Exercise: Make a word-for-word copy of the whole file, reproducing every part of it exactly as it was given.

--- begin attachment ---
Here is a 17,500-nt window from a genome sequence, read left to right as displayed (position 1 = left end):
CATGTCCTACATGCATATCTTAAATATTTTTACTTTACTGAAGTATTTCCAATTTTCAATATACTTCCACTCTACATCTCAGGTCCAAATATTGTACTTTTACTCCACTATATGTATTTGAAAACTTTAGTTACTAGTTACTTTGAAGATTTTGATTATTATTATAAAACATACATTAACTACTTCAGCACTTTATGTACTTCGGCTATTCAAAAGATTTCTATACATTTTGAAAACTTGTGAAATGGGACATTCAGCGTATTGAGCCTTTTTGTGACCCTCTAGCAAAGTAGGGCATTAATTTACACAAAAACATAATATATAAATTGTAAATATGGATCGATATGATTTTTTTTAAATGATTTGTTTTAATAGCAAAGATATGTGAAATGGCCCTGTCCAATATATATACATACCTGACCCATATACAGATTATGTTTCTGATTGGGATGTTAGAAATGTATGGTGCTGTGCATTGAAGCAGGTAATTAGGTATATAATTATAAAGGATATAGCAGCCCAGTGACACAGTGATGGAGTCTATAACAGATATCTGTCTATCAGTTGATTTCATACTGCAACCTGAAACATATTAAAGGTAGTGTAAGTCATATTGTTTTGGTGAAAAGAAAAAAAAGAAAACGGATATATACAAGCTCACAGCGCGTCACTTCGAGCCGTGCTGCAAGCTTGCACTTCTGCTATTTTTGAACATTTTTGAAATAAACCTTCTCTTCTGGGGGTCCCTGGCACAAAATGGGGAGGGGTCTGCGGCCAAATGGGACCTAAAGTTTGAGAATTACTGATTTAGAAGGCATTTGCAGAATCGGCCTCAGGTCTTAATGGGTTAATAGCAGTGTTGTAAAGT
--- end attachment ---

Here is a 17,500-nt window from a genome sequence, read left to right as displayed (position 1 = left end):
CATGTCCTACATGCATATCTTAAATATTTTTACTTTACTGAAGTATTTCCAATTTTCAATATACTTCCACTCTACATCTCAGGTCCAAATATTGTACTTTTACTCCACTATATGTATTTGAAAACTTTAGTTACTAGTTACTTTGAAGATTTTGATTATTATTATAAAACATACATTAACTACTTCAGCACTTTATGTACTTCGGCTATTCAAAAGATTTCTATACATTTTGAAAACTTGTGAAATGGGACATTCAGCGTATTGAGCCTTTTTGTGACCCTCTAGCAAAGTAGGGCATTAATTTACACAAAAACATAATATATAAATTGTAAATATGGATCGATATGATTTTTTTTAAATGATTTGTTTTAATAGCAAAGATATGTGAAATGGCCCTGTCCAATATATATACATACCTGACCCATATACAGATTATGTTTCTGATTGGGATGTTAGAAATGTATGGTGCTGTGCATTGAAGCAGGTAATTAGGTATATAATTATAAAGGATATAGCAGCCCAGTGACACAGTGATGGAGTCTATAACAGATATCTGTCTATCAGTTGATTTCATACTGCAACCTGAAACATATTAAAGGTAGTGTAAGTCATATTGTTTTGGTGAAAAGAAAAAAAAGAAAACGGATATATACAAGCTCACAGCGCGTCACTTCGAGCCGTGCTGCAAGCTTGCACTTCTGCTATTTTTGAACATTTTTGAAATAAACCTTCTCTTCTGGGGGTCCCTGGCACAAAATGGGGAGGGGTCTGCGGCCAAATGGGACCTAAAGTTTGAGAATTACTGATTTAGAAGGCATTTGCAGAATCGGCCTCAGGTCTTAATGGGTTAATAGCAGTGTTGTAAAGT